Benedict XVI has immediately faced the hot issues of this visit. From anti-Semitism which “continues to rear its ugly head in many parts of the world” to the request for a “just solution” to the conflict, and that all pilgrims to the Holy Sites have free access without restrictions.
Tel Aviv (AsiaNews) – “The magnitude” of the “crime” of the Shoah, a “just and lasting” solution that allows “both peoples” to “live in peace in a homeland of their own”, the possibility for all pilgrims to the Holy Sites to have “free access without restrictions”. On his arrival in Israel, well aware of the importance of his impact on public opinion in the region, Benedict XVI immediately touched on the hot issues of the reality of this nation and the Middle East.
Leaving Amman, where he had been welcomed with upmost respect and friendship – even the Jordan Air cabin crew that brought him to Israel wished him to bring peace – the Pope began the second and most delicate stage of his voyage, which between today and Friday, will bring him into contact with Israelis and Palestinians and the complex problems of their reality.
In his first address, on the first day, Benedict XVI faced the themes of greatest difficulty. There to hear him, the President of the Republic Shimon Peres, Prime Minister Benjamin Netanyahu, who immediately leaves for Cairo, religious and civil authorities. There was no crowd, but that was expected. It is the first sign of a visit aimed at a small minority, the Christians, and that instead finds other minorities, both Israeli and Palestinian, more or less openly hostile.
Those groups linked to an ultra-orthodox vision of Judaism and the colonies continue to accuse him of being anti-Israeli and a holocaust denier, without taking into account that, during this visit, the Pope will visit the two Great Rabbis of Jerusalem. An encounter that seeks to reiterate an end to the controversy caused by the Lefebvre bishop and holocaust denier, Richard Williamson. A misunderstanding that was in fact, overcome with the March visit to the Vatican of the Israeli Great Rabbinate and the Commission for relations with Jews. For his part at the airport, Peres welcomed the Popes “mission of peace” and spoke of the freedom of religion that exists in the state.
The welcome is solemn: a long red carpet stretching towards the raised stage from where the discourses are pronounced, soldiers standing at attention with the flags of the military divisions. The band however, after the national anthems strikes up military tattoos. But all around the Tel Aviv airport is a high cement wall: it isn’t the one that separates the Palestinian Territories; it is “only” for protection.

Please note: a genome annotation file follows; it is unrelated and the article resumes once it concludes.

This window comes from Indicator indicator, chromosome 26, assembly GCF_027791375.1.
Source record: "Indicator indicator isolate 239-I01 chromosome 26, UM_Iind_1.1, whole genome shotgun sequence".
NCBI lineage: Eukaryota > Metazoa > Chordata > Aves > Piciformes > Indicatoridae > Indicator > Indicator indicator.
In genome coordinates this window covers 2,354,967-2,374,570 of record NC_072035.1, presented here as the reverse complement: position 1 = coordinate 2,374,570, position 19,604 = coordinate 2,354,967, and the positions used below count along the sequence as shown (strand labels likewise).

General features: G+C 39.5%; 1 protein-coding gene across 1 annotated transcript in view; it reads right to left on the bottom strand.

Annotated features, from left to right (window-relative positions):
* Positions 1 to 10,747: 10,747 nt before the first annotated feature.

On his arrival, the Pope returns to stress a concept he has frequently affirmed: “Tragically, the Jewish people have experienced the terrible consequences of ideologies that deny the fundamental dignity of every human person. It is right and fitting that, during my stay in Israel, I will have the opportunity to honour the memory of the six million Jewish victims of the Shoah, and to pray that humanity will never again witness a crime of such magnitude. Sadly, anti-Semitism continues to rear its ugly head in many parts of the world. This is totally unacceptable. Every effort must be made to combat anti-Semitism wherever it is found, and to promote respect and esteem for the members of every people, tribe, language and nation across the globe”.
This already addresses all of the Jewish extremists concerns, but it probably won’t be enough. It may seem absurd but the Muslim and Palestinian groups that are against the Pope, accuse him instead of being on Israel’s side, above all for his latest affirmation of the “inseparable bond that unites the Church and the Jewish people” made on Mount Nebo. “The Pope has chosen Israel”, was the comment made by the extremists on this side.
But in this case too, Benedict XVI faced the issue on his very arrival. “The eyes of the world” – he said – “are upon the peoples of this region as they struggle to achieve a just and lasting solution to conflicts that have caused so much suffering. The hopes of countless men, women and children for a more secure and stable future depend on the outcome of negotiations for peace between Israelis and Palestinians. In union with people of good will everywhere, I plead with all those responsible to explore every possible avenue in the search for a just resolution of the outstanding difficulties, so that both peoples may live in peace in a homeland of their own, within secure and internationally recognized borders”. “In this regard, - he concludes “I hope and pray that a climate of greater trust can soon be created that will enable the parties to make real progress along the road to peace and stability”.
Finally, the Pope also referred to one of the themes which divides the Holy See and Israel. “It is my earnest hope” – he said – “that all pilgrims to the holy places will be able to access them freely and without restraint, to take part in religious ceremonies and to promote the worthy upkeep of places of worship on sacred sites”.